Due the high index of suspicion of malignant neoplasia the patient was submitted to left radical nefrectomy. The tumour was solid and hard and, the cut surface of the tumour was homogenously colored pale pink. Microscopically it was haemangiopericytoma arising in the renal sinus, composed of well-developed pericytes and capillaries with so-called staghorn configuration.

The histopathological performed with Haematoxilin-eosin showed a monotonous cellular proliferation with no significant variability in cellularity, a 'staghorn' vascular pattern with pericytes packed around endothelium vascular channels (Figs. 2 and 3). Additionally, the immuno-histochemistry (Avidin-Biotin Complex = ABC) revealed neoplastic cells immunopositive for anti-vimentin antibody (Figs. 4A and 4B) and anti-CD34 antibody (Fig. 5) associated to anti-keratin which was negative, confirming the differential diagnosis of renal haemangiopericytoma.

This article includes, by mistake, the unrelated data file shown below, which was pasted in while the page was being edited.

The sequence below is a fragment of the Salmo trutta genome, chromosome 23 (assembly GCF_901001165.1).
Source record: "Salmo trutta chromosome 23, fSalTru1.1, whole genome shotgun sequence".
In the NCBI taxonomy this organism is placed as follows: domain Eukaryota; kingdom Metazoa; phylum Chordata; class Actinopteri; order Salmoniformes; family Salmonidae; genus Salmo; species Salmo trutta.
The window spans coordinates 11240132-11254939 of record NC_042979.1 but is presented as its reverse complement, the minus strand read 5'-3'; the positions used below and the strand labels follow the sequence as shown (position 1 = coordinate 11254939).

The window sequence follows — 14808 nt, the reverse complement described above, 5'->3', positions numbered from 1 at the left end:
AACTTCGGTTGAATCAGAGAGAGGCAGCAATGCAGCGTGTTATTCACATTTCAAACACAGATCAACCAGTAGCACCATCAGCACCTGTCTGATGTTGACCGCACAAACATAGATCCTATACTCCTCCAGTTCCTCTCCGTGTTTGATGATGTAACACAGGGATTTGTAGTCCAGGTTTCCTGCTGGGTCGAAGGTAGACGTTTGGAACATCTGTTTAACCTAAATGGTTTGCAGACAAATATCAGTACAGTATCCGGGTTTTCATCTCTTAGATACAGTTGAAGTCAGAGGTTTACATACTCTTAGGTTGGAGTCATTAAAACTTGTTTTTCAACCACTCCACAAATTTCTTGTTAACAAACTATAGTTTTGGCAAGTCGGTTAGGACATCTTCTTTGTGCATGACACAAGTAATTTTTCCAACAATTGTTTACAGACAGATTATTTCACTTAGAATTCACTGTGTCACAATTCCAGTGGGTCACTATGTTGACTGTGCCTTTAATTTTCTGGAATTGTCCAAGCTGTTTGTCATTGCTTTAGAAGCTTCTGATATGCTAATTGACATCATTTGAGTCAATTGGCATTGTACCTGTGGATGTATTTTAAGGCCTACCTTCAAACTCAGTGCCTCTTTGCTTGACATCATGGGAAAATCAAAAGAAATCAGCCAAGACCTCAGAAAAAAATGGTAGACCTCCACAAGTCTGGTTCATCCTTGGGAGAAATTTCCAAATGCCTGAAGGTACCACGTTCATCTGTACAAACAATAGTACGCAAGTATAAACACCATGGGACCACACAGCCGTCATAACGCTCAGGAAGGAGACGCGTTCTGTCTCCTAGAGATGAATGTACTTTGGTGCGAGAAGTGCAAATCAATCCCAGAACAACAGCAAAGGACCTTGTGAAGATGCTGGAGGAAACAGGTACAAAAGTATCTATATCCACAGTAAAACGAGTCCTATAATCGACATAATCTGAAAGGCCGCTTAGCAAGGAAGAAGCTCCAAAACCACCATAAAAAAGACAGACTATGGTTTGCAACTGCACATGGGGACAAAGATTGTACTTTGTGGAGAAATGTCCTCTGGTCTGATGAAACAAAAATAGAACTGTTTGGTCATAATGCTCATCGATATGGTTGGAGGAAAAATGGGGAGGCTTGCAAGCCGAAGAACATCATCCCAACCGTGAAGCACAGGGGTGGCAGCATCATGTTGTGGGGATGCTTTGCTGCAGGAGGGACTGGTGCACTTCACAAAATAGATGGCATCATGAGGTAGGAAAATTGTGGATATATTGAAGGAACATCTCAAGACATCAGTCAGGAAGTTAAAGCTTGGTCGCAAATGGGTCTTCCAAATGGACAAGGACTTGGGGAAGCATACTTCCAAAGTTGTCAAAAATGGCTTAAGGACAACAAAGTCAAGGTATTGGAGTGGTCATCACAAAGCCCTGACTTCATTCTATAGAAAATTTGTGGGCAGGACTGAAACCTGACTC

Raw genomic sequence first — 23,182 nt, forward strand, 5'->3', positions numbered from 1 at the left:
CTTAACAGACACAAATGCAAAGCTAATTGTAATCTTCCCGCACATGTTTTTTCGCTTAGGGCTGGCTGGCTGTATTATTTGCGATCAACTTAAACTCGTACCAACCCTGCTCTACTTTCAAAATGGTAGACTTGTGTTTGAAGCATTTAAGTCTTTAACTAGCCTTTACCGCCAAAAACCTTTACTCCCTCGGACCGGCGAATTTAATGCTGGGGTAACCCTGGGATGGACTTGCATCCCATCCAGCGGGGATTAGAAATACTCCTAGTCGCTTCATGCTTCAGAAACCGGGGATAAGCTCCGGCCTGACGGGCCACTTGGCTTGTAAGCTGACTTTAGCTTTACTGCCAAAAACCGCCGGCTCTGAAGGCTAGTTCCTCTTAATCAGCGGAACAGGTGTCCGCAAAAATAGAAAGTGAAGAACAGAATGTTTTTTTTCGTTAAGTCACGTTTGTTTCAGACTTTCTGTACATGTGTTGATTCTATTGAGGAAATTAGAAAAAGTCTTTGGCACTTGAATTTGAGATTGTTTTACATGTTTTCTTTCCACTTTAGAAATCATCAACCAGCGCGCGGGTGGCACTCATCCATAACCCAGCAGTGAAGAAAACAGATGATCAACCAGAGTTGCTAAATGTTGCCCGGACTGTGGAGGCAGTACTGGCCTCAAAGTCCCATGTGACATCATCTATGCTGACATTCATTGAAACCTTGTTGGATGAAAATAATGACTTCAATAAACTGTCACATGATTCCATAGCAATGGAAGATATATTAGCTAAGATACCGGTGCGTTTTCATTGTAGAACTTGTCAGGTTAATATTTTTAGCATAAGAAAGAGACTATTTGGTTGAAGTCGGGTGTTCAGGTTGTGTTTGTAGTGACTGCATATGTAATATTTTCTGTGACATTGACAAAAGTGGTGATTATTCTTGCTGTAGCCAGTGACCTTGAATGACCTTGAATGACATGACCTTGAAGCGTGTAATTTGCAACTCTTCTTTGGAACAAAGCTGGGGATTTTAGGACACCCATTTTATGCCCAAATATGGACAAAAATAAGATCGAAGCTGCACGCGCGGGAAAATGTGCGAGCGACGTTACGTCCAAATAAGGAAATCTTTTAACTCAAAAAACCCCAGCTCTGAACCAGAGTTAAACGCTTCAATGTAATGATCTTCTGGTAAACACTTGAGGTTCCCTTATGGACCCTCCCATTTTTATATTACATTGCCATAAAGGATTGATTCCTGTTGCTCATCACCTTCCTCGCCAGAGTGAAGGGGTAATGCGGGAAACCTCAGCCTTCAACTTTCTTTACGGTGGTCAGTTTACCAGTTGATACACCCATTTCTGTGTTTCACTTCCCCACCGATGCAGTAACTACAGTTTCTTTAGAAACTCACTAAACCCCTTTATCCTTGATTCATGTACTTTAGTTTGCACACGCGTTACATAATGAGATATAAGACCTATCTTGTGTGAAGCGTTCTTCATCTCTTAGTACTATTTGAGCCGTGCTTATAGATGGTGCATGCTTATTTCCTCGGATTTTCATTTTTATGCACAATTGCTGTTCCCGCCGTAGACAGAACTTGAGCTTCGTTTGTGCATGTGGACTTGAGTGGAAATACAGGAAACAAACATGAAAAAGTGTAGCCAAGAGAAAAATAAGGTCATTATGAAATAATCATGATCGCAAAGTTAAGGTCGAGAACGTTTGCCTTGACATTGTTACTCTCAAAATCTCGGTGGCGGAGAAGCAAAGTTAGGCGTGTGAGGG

Fig. 2. Malignant renal haemangiopericytoma in a 79 year-old-patient, showing a 'staghorn' vascular pattern with pericytes (SMCs) packed around endothelium vessel (V) channels. Haematoxilin-eosin, X1000.

Fig. 3. Haematoxilin-eosin showed a cellular proliferation (arrow) with significant variability in cellularity, V= vessel, X1000.

 
Fig. 4A. Neoplastic cells immunopositive by ABC immunostaining anti-vimentin (arrows). V= vessel. X400.   Fig. 4B. Immunostaining anti-vimentin (arrows) on longitudinal vessel endothelium (V) with increased smooth muscle cells (SMCs). X400.